Invasive beauty procedures are unlikely to fade from the scene anytime soon. But growing advances in regenerative medicine are giving doctors like Angela Gomez more options to offer patients in search of more subtle and natural ways to look and feel younger and thinner.
“Regenerative medicine isn’t really that new, but a growing number of doctors are going into this direction,” said Gomez, who owns and manages two beauty clinics aptly named Regenesis. “Regeneration involves stimulating new cells to grow, while at the same time helping damaged cells repair themselves.”
Silicone, for instance, wasn’t just a preferred material for breast implants during our grandmothers’ time. Decades ago, some doctors used the synthetic filler to deal with deep creases and laugh lines. It seemed to work well at first until doctors learned that silicone, once injected in the body, is permanent.
“If you had your face injected with silicone in your 40s, that silicone could slide or move somewhere else in your 60s and 70s once, say, osteoporosis sets in,” said Gomez. “Even without osteoporosis, a person’s bone structure changes as she ages. That’s why the direction these days is moving toward more natural procedures anchored on regeneration.”
Aging, after all, is also a process. You can’t undo wrinkles and sunspots accumulated over 20 years in just one day. Repairing and stimulating your cells to make you look younger will also take time.
“It’s just a matter of stimulating the right cells,” said Gomez. “You don’t stimulate blindly in the hope that every cell in your body would do the things you specifically want. It doesn’t work that way. Your doctor should know what ails you.”
At Regenesis (its clinics are at Festival Mall, Alabang and Metrowalk, Pasig), Gomez resorts to a number of lunchtime procedures to get the job done, from autologous platelet rich plasma (PRP) injections on the face, to cell therapy involving cell extracts taken from sheep and rabbit fetuses formulated in Switzerland.
PRP injections have been around. It involves getting the patient’s blood and processing it. Once the blood is processed, only its growth factors are later injected back to the patient’s anesthetized face.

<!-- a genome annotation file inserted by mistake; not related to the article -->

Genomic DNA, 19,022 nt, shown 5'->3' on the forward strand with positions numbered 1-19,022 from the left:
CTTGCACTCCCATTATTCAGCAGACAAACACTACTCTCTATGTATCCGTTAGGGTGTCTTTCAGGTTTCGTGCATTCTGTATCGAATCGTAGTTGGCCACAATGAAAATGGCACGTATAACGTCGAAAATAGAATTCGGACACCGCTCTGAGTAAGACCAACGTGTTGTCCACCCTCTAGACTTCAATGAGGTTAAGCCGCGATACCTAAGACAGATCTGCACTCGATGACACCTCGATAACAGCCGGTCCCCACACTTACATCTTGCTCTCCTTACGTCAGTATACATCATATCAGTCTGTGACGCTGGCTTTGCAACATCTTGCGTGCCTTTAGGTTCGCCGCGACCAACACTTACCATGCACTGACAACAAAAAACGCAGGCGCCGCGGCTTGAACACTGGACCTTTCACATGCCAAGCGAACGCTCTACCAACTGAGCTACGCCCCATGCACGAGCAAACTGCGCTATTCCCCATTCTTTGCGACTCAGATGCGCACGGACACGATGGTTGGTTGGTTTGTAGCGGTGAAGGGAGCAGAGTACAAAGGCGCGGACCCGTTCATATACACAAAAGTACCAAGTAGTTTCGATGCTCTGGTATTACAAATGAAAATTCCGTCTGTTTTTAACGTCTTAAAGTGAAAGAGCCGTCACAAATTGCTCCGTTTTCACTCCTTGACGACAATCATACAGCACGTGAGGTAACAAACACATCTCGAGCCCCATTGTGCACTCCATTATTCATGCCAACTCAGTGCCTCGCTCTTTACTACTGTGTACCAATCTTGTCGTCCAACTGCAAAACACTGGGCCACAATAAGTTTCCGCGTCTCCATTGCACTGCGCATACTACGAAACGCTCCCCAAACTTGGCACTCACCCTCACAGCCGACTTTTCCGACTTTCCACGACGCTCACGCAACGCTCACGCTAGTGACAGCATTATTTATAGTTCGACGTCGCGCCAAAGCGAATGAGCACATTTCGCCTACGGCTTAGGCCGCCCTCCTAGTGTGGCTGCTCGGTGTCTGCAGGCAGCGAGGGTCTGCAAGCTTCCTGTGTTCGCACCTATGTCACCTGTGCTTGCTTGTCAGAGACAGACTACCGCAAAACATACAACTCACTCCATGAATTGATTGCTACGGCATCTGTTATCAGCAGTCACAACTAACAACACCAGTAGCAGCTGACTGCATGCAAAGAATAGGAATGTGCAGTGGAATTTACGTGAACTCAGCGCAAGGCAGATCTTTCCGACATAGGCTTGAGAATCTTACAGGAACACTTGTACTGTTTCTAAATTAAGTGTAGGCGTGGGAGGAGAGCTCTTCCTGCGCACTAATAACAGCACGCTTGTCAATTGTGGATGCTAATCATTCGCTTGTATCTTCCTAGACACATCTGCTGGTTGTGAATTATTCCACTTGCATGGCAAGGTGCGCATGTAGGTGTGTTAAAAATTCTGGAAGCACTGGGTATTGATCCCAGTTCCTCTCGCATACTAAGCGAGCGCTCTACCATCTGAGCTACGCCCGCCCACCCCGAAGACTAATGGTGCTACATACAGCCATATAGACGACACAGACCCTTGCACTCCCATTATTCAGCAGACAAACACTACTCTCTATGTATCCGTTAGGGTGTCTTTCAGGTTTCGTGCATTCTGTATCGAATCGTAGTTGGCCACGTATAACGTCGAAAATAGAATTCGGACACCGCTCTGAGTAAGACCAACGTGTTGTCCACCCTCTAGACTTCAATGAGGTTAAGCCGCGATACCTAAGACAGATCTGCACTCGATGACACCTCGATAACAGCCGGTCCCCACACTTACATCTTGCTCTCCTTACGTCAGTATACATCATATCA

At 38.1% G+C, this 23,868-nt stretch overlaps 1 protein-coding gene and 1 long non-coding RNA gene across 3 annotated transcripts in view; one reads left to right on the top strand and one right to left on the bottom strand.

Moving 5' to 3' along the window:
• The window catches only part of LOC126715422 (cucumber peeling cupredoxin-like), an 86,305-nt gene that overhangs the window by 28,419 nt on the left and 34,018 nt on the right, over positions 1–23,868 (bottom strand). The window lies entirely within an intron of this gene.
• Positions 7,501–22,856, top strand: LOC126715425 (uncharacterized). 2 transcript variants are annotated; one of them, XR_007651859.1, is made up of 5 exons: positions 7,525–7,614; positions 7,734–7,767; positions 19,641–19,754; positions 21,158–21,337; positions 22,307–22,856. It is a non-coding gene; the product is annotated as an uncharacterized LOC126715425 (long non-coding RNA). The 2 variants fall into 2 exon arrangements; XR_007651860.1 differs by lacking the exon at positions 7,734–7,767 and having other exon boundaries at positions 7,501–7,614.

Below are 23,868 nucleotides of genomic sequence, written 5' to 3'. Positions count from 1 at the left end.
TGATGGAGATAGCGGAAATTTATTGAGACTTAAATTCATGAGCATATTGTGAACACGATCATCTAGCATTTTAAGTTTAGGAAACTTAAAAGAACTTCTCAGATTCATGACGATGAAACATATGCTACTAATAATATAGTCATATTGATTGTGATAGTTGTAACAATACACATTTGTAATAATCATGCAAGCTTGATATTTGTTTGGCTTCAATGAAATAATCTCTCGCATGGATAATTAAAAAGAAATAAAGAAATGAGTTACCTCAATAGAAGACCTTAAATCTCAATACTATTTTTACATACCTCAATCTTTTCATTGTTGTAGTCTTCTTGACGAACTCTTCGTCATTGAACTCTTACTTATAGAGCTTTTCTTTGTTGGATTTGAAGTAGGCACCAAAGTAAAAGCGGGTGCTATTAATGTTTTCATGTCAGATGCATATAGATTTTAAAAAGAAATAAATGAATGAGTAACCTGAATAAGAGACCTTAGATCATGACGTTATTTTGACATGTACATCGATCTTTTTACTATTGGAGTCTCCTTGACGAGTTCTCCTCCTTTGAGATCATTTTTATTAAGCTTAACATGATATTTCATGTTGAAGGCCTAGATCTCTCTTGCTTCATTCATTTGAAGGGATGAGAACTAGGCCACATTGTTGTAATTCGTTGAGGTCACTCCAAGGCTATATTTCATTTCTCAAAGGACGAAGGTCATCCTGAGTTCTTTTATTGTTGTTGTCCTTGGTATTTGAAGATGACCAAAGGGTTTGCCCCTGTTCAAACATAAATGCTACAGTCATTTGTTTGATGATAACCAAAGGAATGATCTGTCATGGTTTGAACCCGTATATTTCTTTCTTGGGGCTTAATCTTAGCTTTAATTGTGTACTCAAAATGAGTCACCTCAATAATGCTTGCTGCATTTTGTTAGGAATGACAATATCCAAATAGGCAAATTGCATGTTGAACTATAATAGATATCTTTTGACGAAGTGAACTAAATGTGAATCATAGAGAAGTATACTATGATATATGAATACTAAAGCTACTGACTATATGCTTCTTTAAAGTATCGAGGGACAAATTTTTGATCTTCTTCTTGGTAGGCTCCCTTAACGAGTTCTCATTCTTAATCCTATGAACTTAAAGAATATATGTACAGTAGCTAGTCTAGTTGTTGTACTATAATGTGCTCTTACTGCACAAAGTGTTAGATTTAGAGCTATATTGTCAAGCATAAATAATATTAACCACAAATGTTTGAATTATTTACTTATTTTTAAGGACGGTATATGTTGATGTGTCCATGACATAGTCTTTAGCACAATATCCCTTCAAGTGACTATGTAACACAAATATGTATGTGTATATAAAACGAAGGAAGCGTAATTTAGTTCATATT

“Many people call it stem cell, but the description has been so abused,” said Gomez. “For me, PRP is just a form of regenerative treatment using cells taken from your own body.”
But PRP has its limitations. No matter how much growth factors you extract from, say, a 70-year-old patient’s blood, you would still end up with stem cells that are as old as the patient.
“That’s why no single treatment can be considered superior over others,” said Gomez. “It’s a case-by-case basis depending on the person’s needs, age and lifestyle.”
That’s where cell extracts from sheep and rabbit fetuses come in. An elderly patient may derive little from PRP, but could benefit a great deal from various cell therapies pioneered and developed by the Swiss.
The cell-specific treatments, which come in frozen form, are thawed and injected intravenously or applied topically. Some, like “vegetal placenta” supplements stuffed in soft gel capsules, can be taken orally.
In the case of topical cell extracts, they shouldn’t be confused with so-called stem cell creams, said Gomez. They don’t work because cell extracts can’t survive the heat involved in the manufacture of facial creams. The same is true for so-called stem cell tablets.
In contrast, cell extracts in a liquid base can be used topically because these extracts are small enough to penetrate the skin’s pores.
“Taking cell extracts is not a cure-all,” she added. “There’s also no pill or injection that can reverse the aging process. There’s no pharmacologic medicine to do that. The best way we can deal with it without going under the knife is to repair and hasten the production of new cells through cell-specific therapy.”
As the exclusive distributor in the Philippines of Swiss-made MFIII and MyoPep (a muscle-building peptide therapy designed to decrease fat buildup and contour the body), Gomez regularly flies to Switzerland to train and keep abreast of developments.
Through MyoPep, for instance, Regenesis offers plus-sized clients a noninvasive option to weight loss other than mesolipo. A Swiss pharmaceutical company has been able to isolate peptides, the building blocks of protein, and inhibit an enzyme called myostatin from doing its work.
“Myostatins are responsible for stopping further muscle buildup in our bodies,” said Gomez. “This is necessary so we wouldn’t bulk up like Arnold Schwarzenegger after doing everyday tasks like walking.”
As a myostatin inhibitor, MyoPep temporarily “stops myostatin from stopping muscle buildup,” she explained. As a result, an overweight or obese person’s muscle mass increases while her fat deposits decrease.
“Even diabetics could benefit from this therapy because it could help them process sugar better,” said Gomez. “Exercising isn’t discouraged. In fact, it is better if you supplement the therapy with regular light to moderate exercises.”
MyoPep has also no known side effects since the therapy is composed of peptides, which are small, natural components that make up proteins found in the body, she added.
After graduating from the University of Santo Tomas, Gomez first specialized as a pediatrician. She later took additional training in aesthetic medicine after encountering numerous cases of skin problems among her young patients.
She now divides her time between pediatric and aesthetic medicine. While her approach to children’s skin diseases is clinical, she limits it to purely aesthetics when dealing with adults.
“I love dealing with kids and their various health issues,” said the mother of three, who also practices pediatrics at Parañaque Doctors’ Hospital and Asian Hospital and Medical Center. “But at Regenesis, I deal with all sorts of people with problems and issues regarding their looks.”